Fiji: Analysis of an Employment Survey
During 1995-1997, UNFPA funded a project in the National Planning Office entitled: "Assistance in Population, Workforce Planning and Human Resources Development Planning". Since that time, UNDP has taken over the funding of the project which is now entitled: "Strategic Human Resources Planning in Fiji". Both phases of the project have been executed by the International Labour Office.
During the initial project the CST Adviser in Population Policies and Development Strategies assisted the Government to design a survey of employees in the formal sector with the aim of exploring the relationship between levels of workers productivity, earnings, and indices of their human capital accumulation. Also to be explored were elements of gender concentration and segmentation in the labour market.
The data were collected by a sub-contractor from the University of the South Pacific and in recent months, at the request of the NPO, Mr. House has been undertaking analysis of the data set which includes demographic and socio-economic information on over 8,000 individual workers. Preliminary results show a very high rate of return on investment in schooling, particularly at the upper end of the education spectrum. Speculatively, this result may well be a consequence of the extensive emigration of highly skilled citizens in the period since 1987. The returns to vocational training are significant and underline the need to expand the intake of underemployed and unemployed school-leavers into these training institutions. While the education system in Fiji has expanded impressively in recent years, this has increased the competition for jobs in the formal sector, without provoking any contraction of wage levels. The analysis shows that occupation, contrary to neoclassical assumptions, is statistically significant in explaining pay levels, a result typical of an imperfect labour market. The public and parastatal sectors also appear to set their pay scales for certain kinds of labour regardless of supply-demand conditions.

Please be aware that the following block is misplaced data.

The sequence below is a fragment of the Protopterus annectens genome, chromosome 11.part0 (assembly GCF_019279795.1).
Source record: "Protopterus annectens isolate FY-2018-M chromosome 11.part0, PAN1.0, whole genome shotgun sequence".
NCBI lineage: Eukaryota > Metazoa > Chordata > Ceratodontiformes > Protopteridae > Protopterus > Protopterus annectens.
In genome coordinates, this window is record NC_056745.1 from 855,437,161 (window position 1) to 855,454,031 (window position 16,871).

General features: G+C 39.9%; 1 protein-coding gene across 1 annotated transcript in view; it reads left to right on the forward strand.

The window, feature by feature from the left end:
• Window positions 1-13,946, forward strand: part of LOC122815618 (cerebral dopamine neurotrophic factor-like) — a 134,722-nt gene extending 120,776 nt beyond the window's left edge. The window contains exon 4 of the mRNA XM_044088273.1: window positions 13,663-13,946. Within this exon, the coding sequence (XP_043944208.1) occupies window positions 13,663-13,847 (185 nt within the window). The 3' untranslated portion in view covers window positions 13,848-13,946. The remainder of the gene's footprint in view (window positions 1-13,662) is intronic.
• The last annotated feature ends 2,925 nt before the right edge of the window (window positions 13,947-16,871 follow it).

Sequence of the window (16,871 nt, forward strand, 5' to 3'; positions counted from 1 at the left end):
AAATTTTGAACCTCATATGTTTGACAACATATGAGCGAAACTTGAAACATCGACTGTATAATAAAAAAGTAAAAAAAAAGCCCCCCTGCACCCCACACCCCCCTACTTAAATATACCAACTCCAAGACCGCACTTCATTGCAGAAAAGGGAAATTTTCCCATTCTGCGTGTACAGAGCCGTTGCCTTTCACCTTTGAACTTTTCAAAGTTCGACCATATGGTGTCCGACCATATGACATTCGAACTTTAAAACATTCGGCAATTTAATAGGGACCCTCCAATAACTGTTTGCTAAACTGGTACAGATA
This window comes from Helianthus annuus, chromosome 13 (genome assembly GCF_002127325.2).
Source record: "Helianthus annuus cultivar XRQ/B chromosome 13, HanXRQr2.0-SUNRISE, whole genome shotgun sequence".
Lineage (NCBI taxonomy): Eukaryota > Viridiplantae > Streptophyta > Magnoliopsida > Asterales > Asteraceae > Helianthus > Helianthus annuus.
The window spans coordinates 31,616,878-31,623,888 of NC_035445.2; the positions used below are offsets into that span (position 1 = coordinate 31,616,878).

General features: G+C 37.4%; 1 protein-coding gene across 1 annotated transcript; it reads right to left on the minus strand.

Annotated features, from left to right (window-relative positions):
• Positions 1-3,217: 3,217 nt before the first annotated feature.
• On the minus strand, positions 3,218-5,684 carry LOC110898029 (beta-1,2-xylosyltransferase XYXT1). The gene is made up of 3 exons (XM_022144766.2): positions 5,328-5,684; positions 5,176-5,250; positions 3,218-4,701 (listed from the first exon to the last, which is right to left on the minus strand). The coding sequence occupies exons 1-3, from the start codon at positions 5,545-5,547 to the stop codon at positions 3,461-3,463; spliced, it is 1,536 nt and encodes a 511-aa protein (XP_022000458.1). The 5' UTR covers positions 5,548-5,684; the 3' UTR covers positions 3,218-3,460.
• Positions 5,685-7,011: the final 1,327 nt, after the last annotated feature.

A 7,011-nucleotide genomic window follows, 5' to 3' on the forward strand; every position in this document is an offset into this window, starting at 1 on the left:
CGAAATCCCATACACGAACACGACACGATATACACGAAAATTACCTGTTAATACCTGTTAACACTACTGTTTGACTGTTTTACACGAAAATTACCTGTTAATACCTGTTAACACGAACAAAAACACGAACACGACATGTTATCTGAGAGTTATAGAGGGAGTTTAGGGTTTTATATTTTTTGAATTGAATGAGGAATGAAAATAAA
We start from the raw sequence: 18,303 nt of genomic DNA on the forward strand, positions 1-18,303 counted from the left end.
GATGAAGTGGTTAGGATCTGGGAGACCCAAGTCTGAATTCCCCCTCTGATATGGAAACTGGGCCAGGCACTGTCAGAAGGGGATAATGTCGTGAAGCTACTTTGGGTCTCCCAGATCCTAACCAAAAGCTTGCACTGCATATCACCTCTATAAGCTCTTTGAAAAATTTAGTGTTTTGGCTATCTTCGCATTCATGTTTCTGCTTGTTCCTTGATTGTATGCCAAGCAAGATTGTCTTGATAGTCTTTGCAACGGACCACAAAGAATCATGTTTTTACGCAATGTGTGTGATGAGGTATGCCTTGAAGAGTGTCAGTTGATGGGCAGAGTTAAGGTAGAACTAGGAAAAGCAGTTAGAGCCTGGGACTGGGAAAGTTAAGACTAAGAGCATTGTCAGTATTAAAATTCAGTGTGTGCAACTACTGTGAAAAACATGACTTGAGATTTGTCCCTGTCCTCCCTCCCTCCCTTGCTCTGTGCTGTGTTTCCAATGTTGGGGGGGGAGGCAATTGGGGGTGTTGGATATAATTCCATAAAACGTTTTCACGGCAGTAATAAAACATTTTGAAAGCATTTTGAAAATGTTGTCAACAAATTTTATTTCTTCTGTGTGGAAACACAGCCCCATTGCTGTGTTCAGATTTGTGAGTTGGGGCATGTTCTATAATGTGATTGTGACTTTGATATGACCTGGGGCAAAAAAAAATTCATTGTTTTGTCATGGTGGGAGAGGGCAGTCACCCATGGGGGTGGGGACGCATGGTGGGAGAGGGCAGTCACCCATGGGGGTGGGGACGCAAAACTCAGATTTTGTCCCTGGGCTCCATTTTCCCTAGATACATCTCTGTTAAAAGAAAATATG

This preliminary analysis finds that women in Fijis formal sector labour market are markedly concentrated in certain sectors and occupations and appear to earn significantly less than men with seemingly comparable human capital attributes.
When the analysis is fully complete it is anticipated that these important findings and consequent recommendations will be used to enhance the ability of the Government to promote strategic human resources planning in Fiji